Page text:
Aiming to shoot off the vultures circling over BlackBerry (NASDAQ:BBR) — the smartphone competitors attempting to attract new customers by by peddling false information about the company’s supposed upcoming demise — its new Chief Executive Officer John Chen told customers in an December 2 open letter that “we are very much alive.” This week, Prem Watsa of Fairfax Financial Holdings (FRFHF.PK), the company’s largest shareholder, backed up that assertion by telling Reuters that Chen was committed to revamping the mobile phone maker. He is in it “for the long haul,” Watsa said.
After attempting to execute a $4.7 billion offer to take BlackBerry private earlier this year, Fairfax Financial decided to take a lead role in a $1 billion note offering to provide the smartphone maker with money to fund the turnaround. In early November, when calling off its plans to go private, BlackBerry also changed chief executives, replacing Thorsten Heins with Silicon Valley veteran John Chen. In announcing his departure, Heins wrote that the Fairfax investment as a “vote of confidence in the future of BlackBerry.”
Watsan made no pretense about BlackBerry’s current position. “You never look back, you deal with the hand that you have, there’s no use looking at whether you can get four aces or a flush, you deal with the hand that you have,” he said. However, he was confident the CEO could turnaround the company’s fortunes. “We think BlackBerry is an iconic company, an iconic brand, it’s known worldwide. It’s a company that deserves to exist and with John Chen it will.” BlackBerry may be an iconic company, but over the past five years, shares of the company’s beleaguered stock have lost more than 85 percent of their value. Shares have also lost 46.95 percent over the past 12 months and 48.36 percent since January.
BlackBerry has struggled to compete in the difficult smartphone market. The company arguably invented the smartphone with its BlackBerry, and the device dominated the market for several years after its release in 2003. At the time, it offered users something novel in the email age: the ability to be liberated from a desktop computer.
The BlackBerry spread like wildfire through the corporate world, and at its peak, the company formerly known as Research in Motion reached a market value of $70 billion in 2007. But with the launch of more complex devices, like Apple’s (NASDAQ:AAPL) iPhone and handsets run on Google’s (NASDAQ:GOOG) Android, the BlackBerry’s share of the worldwide smartphone market dropped from 20 percent in 2009 to just 5 percent last year. It was the iPhone especially that transformed the smartphone from a corporate tool into a must-have consumer product.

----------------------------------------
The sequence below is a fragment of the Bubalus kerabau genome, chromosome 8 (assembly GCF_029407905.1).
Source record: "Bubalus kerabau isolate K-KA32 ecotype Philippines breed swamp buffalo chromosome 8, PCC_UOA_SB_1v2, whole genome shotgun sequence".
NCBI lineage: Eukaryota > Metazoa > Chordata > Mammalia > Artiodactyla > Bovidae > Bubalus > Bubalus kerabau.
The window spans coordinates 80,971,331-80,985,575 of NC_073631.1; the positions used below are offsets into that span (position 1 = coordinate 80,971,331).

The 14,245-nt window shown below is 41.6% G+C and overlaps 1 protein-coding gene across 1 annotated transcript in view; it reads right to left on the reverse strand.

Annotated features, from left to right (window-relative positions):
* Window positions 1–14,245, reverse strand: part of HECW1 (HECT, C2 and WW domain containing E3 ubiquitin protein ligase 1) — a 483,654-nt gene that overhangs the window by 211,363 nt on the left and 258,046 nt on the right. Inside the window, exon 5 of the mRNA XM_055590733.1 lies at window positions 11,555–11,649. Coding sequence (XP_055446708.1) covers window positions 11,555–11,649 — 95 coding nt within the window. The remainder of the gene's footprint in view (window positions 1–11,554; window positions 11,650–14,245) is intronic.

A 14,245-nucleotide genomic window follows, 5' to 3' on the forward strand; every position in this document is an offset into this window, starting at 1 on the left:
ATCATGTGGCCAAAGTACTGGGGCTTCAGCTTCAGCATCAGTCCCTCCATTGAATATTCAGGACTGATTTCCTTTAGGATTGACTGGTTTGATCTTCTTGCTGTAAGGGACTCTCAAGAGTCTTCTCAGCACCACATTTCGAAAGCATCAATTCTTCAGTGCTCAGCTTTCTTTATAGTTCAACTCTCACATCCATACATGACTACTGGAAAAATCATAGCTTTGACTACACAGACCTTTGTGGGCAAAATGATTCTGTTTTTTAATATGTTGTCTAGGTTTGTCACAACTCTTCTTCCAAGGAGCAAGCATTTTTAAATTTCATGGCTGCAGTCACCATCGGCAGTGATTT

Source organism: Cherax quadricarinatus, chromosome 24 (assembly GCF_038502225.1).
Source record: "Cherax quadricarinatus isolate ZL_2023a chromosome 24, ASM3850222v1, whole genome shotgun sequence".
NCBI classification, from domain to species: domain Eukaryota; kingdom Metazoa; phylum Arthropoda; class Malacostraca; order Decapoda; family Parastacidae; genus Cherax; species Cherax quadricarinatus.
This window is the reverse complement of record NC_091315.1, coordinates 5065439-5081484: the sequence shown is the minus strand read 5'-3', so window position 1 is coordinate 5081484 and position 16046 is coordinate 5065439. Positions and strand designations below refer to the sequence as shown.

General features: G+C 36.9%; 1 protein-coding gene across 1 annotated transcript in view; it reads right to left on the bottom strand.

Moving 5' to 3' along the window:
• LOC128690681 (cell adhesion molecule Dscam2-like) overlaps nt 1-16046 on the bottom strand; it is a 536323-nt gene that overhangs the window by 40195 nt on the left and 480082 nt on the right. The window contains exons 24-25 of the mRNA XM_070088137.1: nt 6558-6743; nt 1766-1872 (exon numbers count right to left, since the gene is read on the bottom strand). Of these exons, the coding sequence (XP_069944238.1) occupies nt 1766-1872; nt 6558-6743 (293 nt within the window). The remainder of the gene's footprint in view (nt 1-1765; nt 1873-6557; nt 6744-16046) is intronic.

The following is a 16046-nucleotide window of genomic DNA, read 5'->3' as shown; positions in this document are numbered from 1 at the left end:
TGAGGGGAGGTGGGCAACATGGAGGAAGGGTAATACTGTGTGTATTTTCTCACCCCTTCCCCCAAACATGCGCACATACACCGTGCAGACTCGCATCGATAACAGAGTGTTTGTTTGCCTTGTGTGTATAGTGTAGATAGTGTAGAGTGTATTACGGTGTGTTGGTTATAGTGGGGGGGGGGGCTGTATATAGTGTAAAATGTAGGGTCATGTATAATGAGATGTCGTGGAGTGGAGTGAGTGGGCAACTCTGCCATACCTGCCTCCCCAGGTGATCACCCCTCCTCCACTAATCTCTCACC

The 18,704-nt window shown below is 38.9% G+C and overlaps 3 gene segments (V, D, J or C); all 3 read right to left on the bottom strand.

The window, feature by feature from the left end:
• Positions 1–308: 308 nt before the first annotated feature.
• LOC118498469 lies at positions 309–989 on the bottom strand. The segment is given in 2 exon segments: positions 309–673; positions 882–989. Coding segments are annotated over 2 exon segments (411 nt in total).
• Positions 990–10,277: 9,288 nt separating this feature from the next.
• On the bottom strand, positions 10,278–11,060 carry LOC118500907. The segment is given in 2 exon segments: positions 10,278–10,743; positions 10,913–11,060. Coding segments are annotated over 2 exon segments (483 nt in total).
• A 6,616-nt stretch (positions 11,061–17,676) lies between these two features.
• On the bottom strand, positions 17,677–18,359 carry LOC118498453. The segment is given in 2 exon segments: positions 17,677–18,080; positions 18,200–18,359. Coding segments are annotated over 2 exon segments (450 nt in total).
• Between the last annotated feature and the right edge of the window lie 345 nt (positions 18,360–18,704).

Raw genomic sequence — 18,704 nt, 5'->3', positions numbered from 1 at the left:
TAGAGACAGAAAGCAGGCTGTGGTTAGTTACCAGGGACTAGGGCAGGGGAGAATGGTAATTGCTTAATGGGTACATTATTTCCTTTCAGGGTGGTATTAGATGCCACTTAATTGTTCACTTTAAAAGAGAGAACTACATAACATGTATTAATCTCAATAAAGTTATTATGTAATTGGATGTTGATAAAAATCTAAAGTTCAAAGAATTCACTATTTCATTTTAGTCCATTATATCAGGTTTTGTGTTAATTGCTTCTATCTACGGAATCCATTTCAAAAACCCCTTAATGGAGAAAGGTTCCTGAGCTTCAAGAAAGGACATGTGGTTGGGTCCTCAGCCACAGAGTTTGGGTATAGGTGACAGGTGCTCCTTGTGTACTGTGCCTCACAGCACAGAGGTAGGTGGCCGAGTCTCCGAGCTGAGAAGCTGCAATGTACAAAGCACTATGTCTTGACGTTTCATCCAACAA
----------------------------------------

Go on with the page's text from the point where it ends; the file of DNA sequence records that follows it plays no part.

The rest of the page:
The smartphone maker’s decline is a familiar story, and so when the company announced in late September that it would be sold for $9 a share to a group led by Fairfax Financial Holdings, it was hardly surprising. What is surprising is that just a few months previous, all the company’s actions indicated that it was committed to moving forward with its new platform, BlackBerry 10.
The company meant for BB10 and its two new devices — the touch screen Z10 and the Q10, with the mini keyboard favored by many traditional BlackBerry users — would help it carve out a foothold in the smartphone market. The first quarter was meant to be BlackBerry’s first opportunity to prove that it was making a comeback. However, recent financial results indicated BlackBerry has a deep hole from which to dig itself out. The company reported a major net second-quarter loss of $965 million, or $1.84 a share, days after the acquisition was announced. Comparatively, BlackBerry lost $229 million, or 44 cents a share, in the year-ago quarter. The earnings report also showed that smartphone maker was burning cash.
“We are very disappointed with our operational and financial results this quarter and have announced a series of major changes to address the competitive hardware environment and our cost structure,” then-CEO Thorsten Heins said in statement issued with the earnings report. “We understand how some of the activities we are going through create uncertainty, but we remain a financially strong company with $2.6 billion in cash and no debt.”
BlackBerry’s smartphone market share fell below 1 percent in the United States during the three months ended October 31, while both Google’s Android and Microsoft’s (NASDAQ:MSFT) Windows Phone gained traction: Android’s domestic market share widened to 52.6 percent from 47.7 percent, and Windows rose to 4.8 percent from 2.5 percent. Apple’s market share dropped to 40.8 percent. However, BlackBerry has a plan to recover lost ground. “We’re going back to our heritage and roots — delivering enterprise-grade, end-to-end mobile solutions,” state BlackBerry in the open letter to customers. “As we refocus back to our roots, BlackBerry will target four areas: handsets, EMM solutions, cross-platform messaging, and embedded systems. And, just as important, we will continue to invest in enterprise and security related R&D during our restructuring period.”
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